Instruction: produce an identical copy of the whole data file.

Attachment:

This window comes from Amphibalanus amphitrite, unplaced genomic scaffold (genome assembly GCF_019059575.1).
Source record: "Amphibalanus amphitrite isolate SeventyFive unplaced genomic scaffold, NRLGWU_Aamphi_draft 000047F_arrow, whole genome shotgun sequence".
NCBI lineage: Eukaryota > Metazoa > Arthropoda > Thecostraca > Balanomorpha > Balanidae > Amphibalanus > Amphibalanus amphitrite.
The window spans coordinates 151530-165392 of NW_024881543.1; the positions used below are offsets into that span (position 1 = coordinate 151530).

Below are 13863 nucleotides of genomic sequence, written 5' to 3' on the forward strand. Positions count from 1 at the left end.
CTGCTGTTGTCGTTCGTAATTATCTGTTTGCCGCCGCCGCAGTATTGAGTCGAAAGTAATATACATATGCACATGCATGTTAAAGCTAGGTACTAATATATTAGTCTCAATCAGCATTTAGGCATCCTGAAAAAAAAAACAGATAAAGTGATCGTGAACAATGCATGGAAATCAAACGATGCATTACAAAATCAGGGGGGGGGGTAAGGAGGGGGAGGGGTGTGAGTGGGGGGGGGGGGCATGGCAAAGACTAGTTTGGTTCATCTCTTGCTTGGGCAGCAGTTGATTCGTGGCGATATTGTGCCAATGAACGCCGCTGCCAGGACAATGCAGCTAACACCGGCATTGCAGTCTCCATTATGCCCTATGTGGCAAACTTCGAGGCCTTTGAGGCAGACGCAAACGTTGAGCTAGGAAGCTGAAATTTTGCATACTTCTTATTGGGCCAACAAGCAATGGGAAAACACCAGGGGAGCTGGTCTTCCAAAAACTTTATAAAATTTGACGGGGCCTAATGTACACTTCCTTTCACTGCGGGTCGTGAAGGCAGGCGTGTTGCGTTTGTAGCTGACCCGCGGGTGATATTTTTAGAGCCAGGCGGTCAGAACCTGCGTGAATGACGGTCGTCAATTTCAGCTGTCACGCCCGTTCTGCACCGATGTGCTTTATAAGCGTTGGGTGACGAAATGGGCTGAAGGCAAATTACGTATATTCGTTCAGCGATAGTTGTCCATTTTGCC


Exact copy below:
This window comes from Amphibalanus amphitrite, unplaced genomic scaffold (genome assembly GCF_019059575.1).
Source record: "Amphibalanus amphitrite isolate SeventyFive unplaced genomic scaffold, NRLGWU_Aamphi_draft 000047F_arrow, whole genome shotgun sequence".
NCBI lineage: Eukaryota > Metazoa > Arthropoda > Thecostraca > Balanomorpha > Balanidae > Amphibalanus > Amphibalanus amphitrite.
The window spans coordinates 151530-165392 of NW_024881543.1; the positions used below are offsets into that span (position 1 = coordinate 151530).

Below are 13863 nucleotides of genomic sequence, written 5' to 3' on the forward strand. Positions count from 1 at the left end.
CTGCTGTTGTCGTTCGTAATTATCTGTTTGCCGCCGCCGCAGTATTGAGTCGAAAGTAATATACATATGCACATGCATGTTAAAGCTAGGTACTAATATATTAGTCTCAATCAGCATTTAGGCATCCTGAAAAAAAAAACAGATAAAGTGATCGTGAACAATGCATGGAAATCAAACGATGCATTACAAAATCAGGGGGGGGGGTAAGGAGGGGGAGGGGTGTGAGTGGGGGGGGGGGGCATGGCAAAGACTAGTTTGGTTCATCTCTTGCTTGGGCAGCAGTTGATTCGTGGCGATATTGTGCCAATGAACGCCGCTGCCAGGACAATGCAGCTAACACCGGCATTGCAGTCTCCATTATGCCCTATGTGGCAAACTTCGAGGCCTTTGAGGCAGACGCAAACGTTGAGCTAGGAAGCTGAAATTTTGCATACTTCTTATTGGGCCAACAAGCAATGGGAAAACACCAGGGGAGCTGGTCTTCCAAAAACTTTATAAAATTTGACGGGGCCTAATGTACACTTCCTTTCACTGCGGGTCGTGAAGGCAGGCGTGTTGCGTTTGTAGCTGACCCGCGGGTGATATTTTTAGAGCCAGGCGGTCAGAACCTGCGTGAATGACGGTCGTCAATTTCAGCTGTCACGCCCGTTCTGCACCGATGTGCTTTATAAGCGTTGGGTGACGAAATGGGCTGAAGGCAAATTACGTATATTCGTTCAGCGATAGTTGTCCATTTTGCC